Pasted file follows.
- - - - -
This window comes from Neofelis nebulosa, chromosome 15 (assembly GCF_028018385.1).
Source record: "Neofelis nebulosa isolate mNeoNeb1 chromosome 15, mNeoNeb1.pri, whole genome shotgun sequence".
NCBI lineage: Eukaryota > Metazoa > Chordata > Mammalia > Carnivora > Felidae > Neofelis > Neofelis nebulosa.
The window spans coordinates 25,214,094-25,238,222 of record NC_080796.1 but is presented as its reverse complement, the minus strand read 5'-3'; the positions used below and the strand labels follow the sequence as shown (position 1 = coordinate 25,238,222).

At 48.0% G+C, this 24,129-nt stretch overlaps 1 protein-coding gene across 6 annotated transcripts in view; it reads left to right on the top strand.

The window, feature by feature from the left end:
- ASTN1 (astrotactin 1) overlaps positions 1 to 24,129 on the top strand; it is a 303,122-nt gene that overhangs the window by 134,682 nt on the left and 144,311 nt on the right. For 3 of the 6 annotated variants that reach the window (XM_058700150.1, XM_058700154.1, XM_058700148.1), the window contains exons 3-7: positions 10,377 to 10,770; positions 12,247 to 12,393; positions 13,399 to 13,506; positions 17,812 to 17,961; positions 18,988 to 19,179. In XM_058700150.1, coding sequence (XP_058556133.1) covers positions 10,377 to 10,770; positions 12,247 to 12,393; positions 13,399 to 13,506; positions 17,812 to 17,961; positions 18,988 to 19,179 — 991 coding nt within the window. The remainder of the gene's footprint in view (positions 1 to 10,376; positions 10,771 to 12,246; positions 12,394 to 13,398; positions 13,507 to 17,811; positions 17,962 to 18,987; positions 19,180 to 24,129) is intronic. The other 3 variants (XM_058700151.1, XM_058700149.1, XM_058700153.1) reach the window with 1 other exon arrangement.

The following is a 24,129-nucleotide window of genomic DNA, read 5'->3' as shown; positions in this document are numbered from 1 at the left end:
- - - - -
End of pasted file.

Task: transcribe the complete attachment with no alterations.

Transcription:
This window comes from Neofelis nebulosa, chromosome 15 (assembly GCF_028018385.1).
Source record: "Neofelis nebulosa isolate mNeoNeb1 chromosome 15, mNeoNeb1.pri, whole genome shotgun sequence".
NCBI lineage: Eukaryota > Metazoa > Chordata > Mammalia > Carnivora > Felidae > Neofelis > Neofelis nebulosa.
The window spans coordinates 25,214,094-25,238,222 of record NC_080796.1 but is presented as its reverse complement, the minus strand read 5'-3'; the positions used below and the strand labels follow the sequence as shown (position 1 = coordinate 25,238,222).

At 48.0% G+C, this 24,129-nt stretch overlaps 1 protein-coding gene across 6 annotated transcripts in view; it reads left to right on the top strand.

The window, feature by feature from the left end:
- ASTN1 (astrotactin 1) overlaps positions 1 to 24,129 on the top strand; it is a 303,122-nt gene that overhangs the window by 134,682 nt on the left and 144,311 nt on the right. For 3 of the 6 annotated variants that reach the window (XM_058700150.1, XM_058700154.1, XM_058700148.1), the window contains exons 3-7: positions 10,377 to 10,770; positions 12,247 to 12,393; positions 13,399 to 13,506; positions 17,812 to 17,961; positions 18,988 to 19,179. In XM_058700150.1, coding sequence (XP_058556133.1) covers positions 10,377 to 10,770; positions 12,247 to 12,393; positions 13,399 to 13,506; positions 17,812 to 17,961; positions 18,988 to 19,179 — 991 coding nt within the window. The remainder of the gene's footprint in view (positions 1 to 10,376; positions 10,771 to 12,246; positions 12,394 to 13,398; positions 13,507 to 17,811; positions 17,962 to 18,987; positions 19,180 to 24,129) is intronic. The other 3 variants (XM_058700151.1, XM_058700149.1, XM_058700153.1) reach the window with 1 other exon arrangement.

The following is a 24,129-nucleotide window of genomic DNA, read 5'->3' as shown; positions in this document are numbered from 1 at the left end: